What is Fracking?

Fracking, fracturing bedrock by injecting water and other substances under pressure to release oil or gas in commercially useable quantities has a long history. It has been used in the UK for decades, for instance at Wytch Farm in Dorset.

Fracking came into the news locally in 2016 when the Government announced the results of the 14th onshore oil and gas licencing round. This involved competitive bids being sought for a large number of 10km Ordnance Survey grid squares, or blocks, across the country.

Amongst the blocks that were awarded covered 400 square kilometres of southern Herefordshire, Gloucestershire and Monmouthshire.


The northern boundary of this area runs approximately from the Hereford to Monmouth road (A466) near LLangrove in an easterly direction, crossing the A40 just north of Whitchurch and ends near Dursley Cross south of Newent. The western boundary just includes Monmouth, Trellech and Tintern.

While the southern limit for exploration runs east from the Tintern area, crossing the Chepstow to Gloucester road (A48) near Woolaston before ending on the English side of the River Severn near Berkeley station. From here a line due north completes the boundary of the area to be explored. These four blocks were awarded to South Western Energy Limited (SWE) from Bridgend to seek coal bed methane.

Fracking map

However in 2017 they decided not to take the licences preferring to focus on other, potentially more productive, areas in South Wales.

CPRE Herefordshire will continue to work with colleagues in Gloucestershire to monitor the situation. Nationally CPRE’s position hardened during 2017 to opposing fracking until it can be proven to be safe. One concern is that the government has already over-ruled local planning authorities’ rejection of planning applications.

Early in 2018 Caudrilla reported signs of a sizeable quantity of natural gas at its shale exploration site in Lancashire. These were apparently in line with estimates made in 2013 by the British Geological Survey for a rock type known as the Bowland Shales which underlie large areas of northern England.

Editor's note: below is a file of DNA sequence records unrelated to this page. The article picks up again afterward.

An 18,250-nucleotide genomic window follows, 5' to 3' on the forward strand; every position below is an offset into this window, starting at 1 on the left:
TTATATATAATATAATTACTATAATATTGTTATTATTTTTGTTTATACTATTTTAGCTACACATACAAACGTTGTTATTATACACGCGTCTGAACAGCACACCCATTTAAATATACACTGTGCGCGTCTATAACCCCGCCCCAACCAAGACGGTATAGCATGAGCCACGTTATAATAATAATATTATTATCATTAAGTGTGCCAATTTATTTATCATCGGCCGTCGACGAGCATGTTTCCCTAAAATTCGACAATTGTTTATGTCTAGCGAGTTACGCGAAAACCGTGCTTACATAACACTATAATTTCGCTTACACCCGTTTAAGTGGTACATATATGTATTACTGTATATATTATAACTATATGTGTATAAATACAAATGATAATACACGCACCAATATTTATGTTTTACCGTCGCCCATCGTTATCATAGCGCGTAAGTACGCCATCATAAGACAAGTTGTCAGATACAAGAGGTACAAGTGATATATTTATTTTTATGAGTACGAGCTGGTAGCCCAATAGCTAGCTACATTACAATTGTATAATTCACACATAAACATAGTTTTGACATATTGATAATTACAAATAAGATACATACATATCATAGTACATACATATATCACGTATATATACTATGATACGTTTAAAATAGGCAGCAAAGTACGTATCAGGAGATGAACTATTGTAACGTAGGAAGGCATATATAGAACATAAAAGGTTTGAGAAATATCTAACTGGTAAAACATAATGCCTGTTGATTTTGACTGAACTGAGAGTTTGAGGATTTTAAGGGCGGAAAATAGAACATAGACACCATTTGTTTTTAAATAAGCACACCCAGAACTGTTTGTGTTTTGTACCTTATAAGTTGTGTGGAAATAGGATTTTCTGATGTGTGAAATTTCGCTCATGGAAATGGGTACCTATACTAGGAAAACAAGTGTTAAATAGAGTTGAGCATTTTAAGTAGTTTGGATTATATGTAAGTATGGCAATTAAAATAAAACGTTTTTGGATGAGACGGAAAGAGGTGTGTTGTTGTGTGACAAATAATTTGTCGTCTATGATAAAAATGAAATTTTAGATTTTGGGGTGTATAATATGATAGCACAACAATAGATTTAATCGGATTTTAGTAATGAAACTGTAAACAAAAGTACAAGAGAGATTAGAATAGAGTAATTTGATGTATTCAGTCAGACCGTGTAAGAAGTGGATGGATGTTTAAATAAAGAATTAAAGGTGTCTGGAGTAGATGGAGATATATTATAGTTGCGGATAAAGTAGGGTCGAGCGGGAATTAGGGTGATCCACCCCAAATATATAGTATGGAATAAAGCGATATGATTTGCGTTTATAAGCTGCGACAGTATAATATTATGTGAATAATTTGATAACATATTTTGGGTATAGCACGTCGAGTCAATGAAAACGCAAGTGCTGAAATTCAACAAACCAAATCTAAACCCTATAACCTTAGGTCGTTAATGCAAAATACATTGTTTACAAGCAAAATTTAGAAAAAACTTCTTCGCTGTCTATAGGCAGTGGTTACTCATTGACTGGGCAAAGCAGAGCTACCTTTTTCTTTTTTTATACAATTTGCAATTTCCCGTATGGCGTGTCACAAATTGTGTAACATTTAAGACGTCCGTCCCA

The company has permission to drill up to four wells at the site and is expected to begin drilling its first exploratory horizontal shale well in January. The government has yet to give final consent for fracking but ministers have repeatedly said that they support the development of a shale gas industry. Another company – Third Energy – is awaiting government consent to start fracking in North Yorkshire.

Changes to Planning Requirements

On 17 May Lord Bourne of Aberystwyth (Parliamentary Under Secretary in the Ministry of Housing,  Communities and Local Government) announced proposals to make changes to the planning system to make it easier to drill for shale gas in England.  If the proposals are approved drilling in future will be classified as 'permitted development'. This was introduced originally so that home owners could make modest changes to their properties - like small extensions - without the need for a planning application.  For the Government's written statement click here.
Extending the definition of permitted development means that drilling could proceed without the need for planning applications, environmental impact asessments or local democratic participation.   In addition the Government is introducing a new Shale Environment Regulator to amalgamate some relevant functions of the Environment Agency, the Health and Safety Executive and Oil & Gas Authority. This is intended to begin work in the summer
At present over 17000 square kms in England is licenced for shale gas exploration - an area roughly equivalent to the size of Wales.  The consultation on these proposals is expected in the summer.